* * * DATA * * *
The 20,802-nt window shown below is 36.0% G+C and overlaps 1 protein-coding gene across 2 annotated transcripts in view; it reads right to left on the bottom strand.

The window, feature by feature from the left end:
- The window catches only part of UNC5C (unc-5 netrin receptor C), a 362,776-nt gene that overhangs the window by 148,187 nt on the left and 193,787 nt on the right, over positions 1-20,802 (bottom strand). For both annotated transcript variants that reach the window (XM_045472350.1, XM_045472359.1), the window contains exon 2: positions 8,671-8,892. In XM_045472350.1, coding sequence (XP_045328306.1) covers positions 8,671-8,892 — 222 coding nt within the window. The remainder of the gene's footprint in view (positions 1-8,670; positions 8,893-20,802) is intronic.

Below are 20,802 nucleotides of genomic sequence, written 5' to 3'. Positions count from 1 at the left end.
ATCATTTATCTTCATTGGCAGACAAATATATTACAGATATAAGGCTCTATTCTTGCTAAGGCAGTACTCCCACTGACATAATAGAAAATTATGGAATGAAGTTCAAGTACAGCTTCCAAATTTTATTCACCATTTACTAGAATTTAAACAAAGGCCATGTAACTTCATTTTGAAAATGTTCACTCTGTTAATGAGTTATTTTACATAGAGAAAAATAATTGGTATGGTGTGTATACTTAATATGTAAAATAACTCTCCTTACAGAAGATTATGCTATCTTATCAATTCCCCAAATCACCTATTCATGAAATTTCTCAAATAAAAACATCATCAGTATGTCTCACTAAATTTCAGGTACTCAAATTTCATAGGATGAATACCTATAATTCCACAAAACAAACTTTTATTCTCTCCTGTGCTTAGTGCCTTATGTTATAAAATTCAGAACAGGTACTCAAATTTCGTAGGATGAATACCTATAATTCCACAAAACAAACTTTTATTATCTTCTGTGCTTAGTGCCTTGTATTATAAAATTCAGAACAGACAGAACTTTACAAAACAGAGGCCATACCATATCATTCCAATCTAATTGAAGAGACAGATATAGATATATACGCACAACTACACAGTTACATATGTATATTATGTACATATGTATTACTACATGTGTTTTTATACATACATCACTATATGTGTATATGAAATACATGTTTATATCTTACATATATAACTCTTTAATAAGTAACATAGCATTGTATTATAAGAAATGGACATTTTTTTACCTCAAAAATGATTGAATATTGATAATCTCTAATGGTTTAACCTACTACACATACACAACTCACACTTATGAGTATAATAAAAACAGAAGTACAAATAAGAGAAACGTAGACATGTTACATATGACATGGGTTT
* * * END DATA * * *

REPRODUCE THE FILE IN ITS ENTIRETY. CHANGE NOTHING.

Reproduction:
The 20,802-nt window shown below is 36.0% G+C and overlaps 1 protein-coding gene across 2 annotated transcripts in view; it reads right to left on the bottom strand.

The window, feature by feature from the left end:
- The window catches only part of UNC5C (unc-5 netrin receptor C), a 362,776-nt gene that overhangs the window by 148,187 nt on the left and 193,787 nt on the right, over positions 1-20,802 (bottom strand). For both annotated transcript variants that reach the window (XM_045472350.1, XM_045472359.1), the window contains exon 2: positions 8,671-8,892. In XM_045472350.1, coding sequence (XP_045328306.1) covers positions 8,671-8,892 — 222 coding nt within the window. The remainder of the gene's footprint in view (positions 1-8,670; positions 8,893-20,802) is intronic.

Below are 20,802 nucleotides of genomic sequence, written 5' to 3'. Positions count from 1 at the left end.
ATCATTTATCTTCATTGGCAGACAAATATATTACAGATATAAGGCTCTATTCTTGCTAAGGCAGTACTCCCACTGACATAATAGAAAATTATGGAATGAAGTTCAAGTACAGCTTCCAAATTTTATTCACCATTTACTAGAATTTAAACAAAGGCCATGTAACTTCATTTTGAAAATGTTCACTCTGTTAATGAGTTATTTTACATAGAGAAAAATAATTGGTATGGTGTGTATACTTAATATGTAAAATAACTCTCCTTACAGAAGATTATGCTATCTTATCAATTCCCCAAATCACCTATTCATGAAATTTCTCAAATAAAAACATCATCAGTATGTCTCACTAAATTTCAGGTACTCAAATTTCATAGGATGAATACCTATAATTCCACAAAACAAACTTTTATTCTCTCCTGTGCTTAGTGCCTTATGTTATAAAATTCAGAACAGGTACTCAAATTTCGTAGGATGAATACCTATAATTCCACAAAACAAACTTTTATTATCTTCTGTGCTTAGTGCCTTGTATTATAAAATTCAGAACAGACAGAACTTTACAAAACAGAGGCCATACCATATCATTCCAATCTAATTGAAGAGACAGATATAGATATATACGCACAACTACACAGTTACATATGTATATTATGTACATATGTATTACTACATGTGTTTTTATACATACATCACTATATGTGTATATGAAATACATGTTTATATCTTACATATATAACTCTTTAATAAGTAACATAGCATTGTATTATAAGAAATGGACATTTTTTTACCTCAAAAATGATTGAATATTGATAATCTCTAATGGTTTAACCTACTACACATACACAACTCACACTTATGAGTATAATAAAAACAGAAGTACAAATAAGAGAAACGTAGACATGTTACATATGACATGGGTTT